Geisel Associate Professor Lisa V. Adams, MD, MED’90 (top left) co-chairs Dartmouth’s COVID-19 Task Force with Josh Keniston, vice president of campus services.
When new and dangerous illnesses emerge, scientific discovery and innovation are needed at every level. At the same time, the people and systems responding to the crisis must be well informed, well supported, and resilient.
This is where Geisel excels: at the intersection of biomedical discovery, innovation, healthcare delivery science, and the training of wise healthcare leaders.
Below is a sampling of the many ways that Geisel faculty, students, staff, and alumni are responding to the COVID-19 pandemic.
Diagnostics and Testing
Validation of rapid, low-cost COVID-19 test
In spring 2020, Geisel scientists collaborated with a Dartmouth-Hitchcock pathologist to validate and adapt for widespread use a rapid, low-cost COVID-19 diagnostic test from Atila Biosystems. The Atila test can produce results in less than one hour and received emergency use authorization from the FDA in April, based on results from Geisel. The test is now being used in the U.S. and in many low-resource countries, including El Salvador, Peru, Guatemala, Nigeria, India, Angola, and South Africa. Read more about this COVID-19 test.
Novel COVID-19 diagnostic test
The Dartmouth-Hitchcock Laboratory for Clinical Genomics and Advanced Technology, led by Geisel professor Gregory Tsongalis, PhD, was one of the first non-governmental labs in the country to begin testing people for the new coronavirus. Its test came online March 18, 2020. The lab has the surge capacity to process 1,000 COVID-19 test samples in 24 hours and has partnered with the State of New Hampshire reduce the state’s backlog of tests and keep pace with surveillance testing at long-term care facilities.
Wastewater monitoring for early detection
Two assistant professors of pathology and laboratory medicine, Isabella Martin, MD, and Jacqueline Hubbard, PhD, are leading a collaboration between Dartmouth-Hitchcock, Dartmouth College, and several cities in New Hampshire to monitor wastewater for COVID-19. Between 40% and 65% of people shed the virus in their stool as much as a week before any symptoms—so this strategy could help administrators and public health officials identify and isolate infected persons to prevent community outbreaks.
Disease Mechanisms, Immune Response
Analyzing antibody responses to inform treatments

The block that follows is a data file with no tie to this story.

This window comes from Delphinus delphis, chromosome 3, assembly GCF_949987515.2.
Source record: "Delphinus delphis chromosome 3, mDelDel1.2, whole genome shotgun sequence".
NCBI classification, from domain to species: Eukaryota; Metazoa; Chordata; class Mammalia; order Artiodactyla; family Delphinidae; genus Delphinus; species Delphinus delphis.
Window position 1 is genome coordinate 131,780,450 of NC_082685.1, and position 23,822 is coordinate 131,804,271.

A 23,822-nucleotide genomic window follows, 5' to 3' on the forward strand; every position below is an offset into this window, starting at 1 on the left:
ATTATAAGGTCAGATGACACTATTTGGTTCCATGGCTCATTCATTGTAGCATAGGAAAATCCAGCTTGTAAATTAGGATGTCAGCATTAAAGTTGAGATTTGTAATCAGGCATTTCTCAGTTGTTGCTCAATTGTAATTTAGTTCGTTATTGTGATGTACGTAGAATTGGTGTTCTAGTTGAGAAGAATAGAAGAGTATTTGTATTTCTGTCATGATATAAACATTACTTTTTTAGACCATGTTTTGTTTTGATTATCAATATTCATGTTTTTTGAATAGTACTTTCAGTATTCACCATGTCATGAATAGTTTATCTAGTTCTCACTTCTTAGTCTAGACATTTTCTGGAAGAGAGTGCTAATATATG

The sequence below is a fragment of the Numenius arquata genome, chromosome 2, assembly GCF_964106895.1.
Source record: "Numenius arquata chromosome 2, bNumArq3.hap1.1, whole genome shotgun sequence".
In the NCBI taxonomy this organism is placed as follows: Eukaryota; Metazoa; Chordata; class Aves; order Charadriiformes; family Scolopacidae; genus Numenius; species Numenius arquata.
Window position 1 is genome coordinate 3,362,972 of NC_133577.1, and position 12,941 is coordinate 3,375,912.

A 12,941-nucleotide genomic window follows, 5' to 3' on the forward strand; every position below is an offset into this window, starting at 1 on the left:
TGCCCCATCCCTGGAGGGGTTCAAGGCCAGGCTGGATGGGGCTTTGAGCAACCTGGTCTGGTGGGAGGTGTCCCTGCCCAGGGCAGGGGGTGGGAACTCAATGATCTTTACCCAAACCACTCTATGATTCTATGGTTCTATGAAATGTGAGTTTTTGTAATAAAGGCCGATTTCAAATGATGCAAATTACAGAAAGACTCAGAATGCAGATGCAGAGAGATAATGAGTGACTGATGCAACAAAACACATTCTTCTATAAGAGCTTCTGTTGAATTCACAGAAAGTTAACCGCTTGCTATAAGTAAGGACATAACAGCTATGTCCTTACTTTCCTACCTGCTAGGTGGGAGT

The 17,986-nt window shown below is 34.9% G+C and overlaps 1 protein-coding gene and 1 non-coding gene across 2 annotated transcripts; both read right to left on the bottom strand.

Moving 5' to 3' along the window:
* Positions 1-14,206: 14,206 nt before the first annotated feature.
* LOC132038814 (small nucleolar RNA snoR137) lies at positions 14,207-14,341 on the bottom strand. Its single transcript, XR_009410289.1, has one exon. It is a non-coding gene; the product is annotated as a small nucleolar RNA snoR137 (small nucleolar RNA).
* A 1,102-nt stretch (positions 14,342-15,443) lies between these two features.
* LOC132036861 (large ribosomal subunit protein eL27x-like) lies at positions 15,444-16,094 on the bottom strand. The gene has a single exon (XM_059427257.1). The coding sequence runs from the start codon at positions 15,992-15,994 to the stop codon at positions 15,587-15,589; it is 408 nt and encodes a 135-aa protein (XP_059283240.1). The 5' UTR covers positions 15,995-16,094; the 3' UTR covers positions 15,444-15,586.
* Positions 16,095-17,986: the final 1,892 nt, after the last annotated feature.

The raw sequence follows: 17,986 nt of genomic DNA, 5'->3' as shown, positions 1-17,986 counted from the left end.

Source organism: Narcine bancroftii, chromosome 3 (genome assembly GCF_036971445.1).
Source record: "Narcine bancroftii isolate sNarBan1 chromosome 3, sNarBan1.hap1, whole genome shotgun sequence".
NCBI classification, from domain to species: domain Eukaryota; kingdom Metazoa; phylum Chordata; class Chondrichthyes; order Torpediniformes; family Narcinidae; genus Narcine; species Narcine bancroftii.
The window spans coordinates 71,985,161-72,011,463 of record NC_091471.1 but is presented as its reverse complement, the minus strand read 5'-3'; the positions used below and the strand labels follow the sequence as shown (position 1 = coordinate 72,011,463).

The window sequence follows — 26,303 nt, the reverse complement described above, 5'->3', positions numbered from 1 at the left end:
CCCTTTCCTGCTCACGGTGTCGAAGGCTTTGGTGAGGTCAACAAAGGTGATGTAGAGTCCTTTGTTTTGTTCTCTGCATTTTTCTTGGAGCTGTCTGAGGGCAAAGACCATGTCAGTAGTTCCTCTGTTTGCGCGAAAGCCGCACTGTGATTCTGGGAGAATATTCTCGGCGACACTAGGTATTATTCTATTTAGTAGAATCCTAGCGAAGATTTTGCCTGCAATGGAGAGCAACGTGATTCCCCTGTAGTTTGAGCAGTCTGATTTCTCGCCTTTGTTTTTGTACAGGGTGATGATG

Researchers from Geisel, Thayer School of Engineering, a biotech firm, and the Universtiy of Texas-Austin are collaborating to study the breadth of antibody responses in patients who have recovered from COVID-19 and individuals who have not had the disease but have been exposed to other types of coronaviruses. Together, they are working on profiling and isolating the most effective of these antibodies for use as therapeutics and to inform potential vaccine efforts.
Antibody responses, inflammation, and age
Geisel immunologist and Cancer Center member Paul Guyre, PhD, is studying the increased prevalence of severe disease in COVID-19 patients over age 60. Antibodies acquired from lifetime exposure to other coronaviruses may cross-react with SARS-CoV-2 in a way that actually worsens infection and lung inflammation. He is also investigating the potential for human plasma to neutralize SARS-CoV-2 infection.
Health Equity and Health Care Delivery Science
Health Equity and Rural Empowerment Initiative
In spring 2020, faculty and students at Geisel collaborated with colleagues at Dartmouth-Hitchcock, Colby-Sawyer College, local governments, and organizations across multiple regions of Northern New England to conduct an initial rapid study to do the following: identify rural health equity issues related to COVID-19; describe needs and solutions across the region; and identify areas for additional community-responsive research.
Mapping vulnerable regions
Collaborating with Microsoft Healthcare NeXT and CareJourney, researchers at The Dartmouth Institute for Health Policy and Clinical Practice are mapping the geography of COVID-19 vulnerability in the U.S. They are documenting regions with the greatest fraction of vulnerable people, using interactive heat mapping to assess the spread and growth of diagnosed cases using Hospital Referral Regions, and tracking real-time incidence and outcomes of hospitalized COVID-19 patients from about 250 hospitals nationwide. Read more about TDI and COVID-19 mapping.
Telehealth regulatory changes
Faculty at The Dartmouth Institute for Health Policy and Clinical Practice collaborated with colleagues at Harvard Law School to document some of the most significant telehealth regulatory changes that have occurred in response to COVID-19—including payment, privacy, and licensing. They also summarized the views of key opinion leaders in telehealth and outlined the opportunities and challenges facing the healthcare system as it works to successfully harness the expanded role recently given to telehealth. Read the academic paper on telehealth.
Wise Health Care Leaders
Geisel has prepared thousands of physicians, scientists, and healthcare professionals to take on the world’s biggest challenges. Here are just a few of the remarkable alumni who are leading responses to COVID-19.
Daniel Lucey, MD, MPH, D’77, MED’81 Senior Scholar, Georgetown University
Fellow, Infectious Disease Society of America, Global Health Committee
Research Associate, Anthropology, Smithsonian Museum of Natural History